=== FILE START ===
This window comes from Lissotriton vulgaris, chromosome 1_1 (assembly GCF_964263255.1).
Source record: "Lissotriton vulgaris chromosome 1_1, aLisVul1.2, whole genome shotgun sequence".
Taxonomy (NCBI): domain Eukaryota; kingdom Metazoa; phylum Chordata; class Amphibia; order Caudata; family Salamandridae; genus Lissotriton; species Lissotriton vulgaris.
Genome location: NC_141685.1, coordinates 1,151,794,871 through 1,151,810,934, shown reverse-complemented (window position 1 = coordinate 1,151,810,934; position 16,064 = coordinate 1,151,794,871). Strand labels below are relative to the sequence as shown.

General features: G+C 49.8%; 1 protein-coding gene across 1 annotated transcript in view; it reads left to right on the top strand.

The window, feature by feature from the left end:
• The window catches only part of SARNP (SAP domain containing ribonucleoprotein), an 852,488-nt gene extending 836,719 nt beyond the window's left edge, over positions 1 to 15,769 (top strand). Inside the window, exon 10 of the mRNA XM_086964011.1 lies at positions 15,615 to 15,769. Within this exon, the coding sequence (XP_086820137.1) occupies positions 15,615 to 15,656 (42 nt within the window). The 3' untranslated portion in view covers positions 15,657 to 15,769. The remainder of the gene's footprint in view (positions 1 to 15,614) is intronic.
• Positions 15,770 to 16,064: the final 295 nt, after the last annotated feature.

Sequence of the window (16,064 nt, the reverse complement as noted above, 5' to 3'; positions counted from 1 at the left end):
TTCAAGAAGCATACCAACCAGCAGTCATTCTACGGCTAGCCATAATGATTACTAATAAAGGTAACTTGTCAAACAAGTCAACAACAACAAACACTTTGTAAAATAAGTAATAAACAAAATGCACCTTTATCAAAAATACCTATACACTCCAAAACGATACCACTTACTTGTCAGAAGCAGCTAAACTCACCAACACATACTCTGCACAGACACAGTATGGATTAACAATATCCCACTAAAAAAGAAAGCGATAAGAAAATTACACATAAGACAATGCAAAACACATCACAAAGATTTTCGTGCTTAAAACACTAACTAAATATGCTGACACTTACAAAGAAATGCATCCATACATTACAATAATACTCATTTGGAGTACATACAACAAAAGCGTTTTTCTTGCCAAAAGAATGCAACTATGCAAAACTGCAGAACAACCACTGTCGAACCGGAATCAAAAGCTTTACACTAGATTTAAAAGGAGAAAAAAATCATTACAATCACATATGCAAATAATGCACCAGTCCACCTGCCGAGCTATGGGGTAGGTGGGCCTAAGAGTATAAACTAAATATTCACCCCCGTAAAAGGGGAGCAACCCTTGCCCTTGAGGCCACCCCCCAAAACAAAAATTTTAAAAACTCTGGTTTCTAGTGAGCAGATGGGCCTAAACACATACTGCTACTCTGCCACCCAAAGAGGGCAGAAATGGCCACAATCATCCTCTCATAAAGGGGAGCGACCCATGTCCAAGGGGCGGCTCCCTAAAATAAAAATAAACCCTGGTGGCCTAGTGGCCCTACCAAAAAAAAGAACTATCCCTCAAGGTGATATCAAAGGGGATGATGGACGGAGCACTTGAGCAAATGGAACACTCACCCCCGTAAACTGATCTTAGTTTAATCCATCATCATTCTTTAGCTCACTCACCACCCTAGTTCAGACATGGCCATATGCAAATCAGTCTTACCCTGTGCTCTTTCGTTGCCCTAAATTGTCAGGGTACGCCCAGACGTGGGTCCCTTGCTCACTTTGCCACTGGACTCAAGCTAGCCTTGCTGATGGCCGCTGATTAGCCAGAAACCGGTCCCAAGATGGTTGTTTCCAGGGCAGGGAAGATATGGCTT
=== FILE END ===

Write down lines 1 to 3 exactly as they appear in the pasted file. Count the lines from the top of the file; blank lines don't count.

This window comes from Lissotriton vulgaris, chromosome 1_1 (assembly GCF_964263255.1).
Source record: "Lissotriton vulgaris chromosome 1_1, aLisVul1.2, whole genome shotgun sequence".
Taxonomy (NCBI): domain Eukaryota; kingdom Metazoa; phylum Chordata; class Amphibia; order Caudata; family Salamandridae; genus Lissotriton; species Lissotriton vulgaris.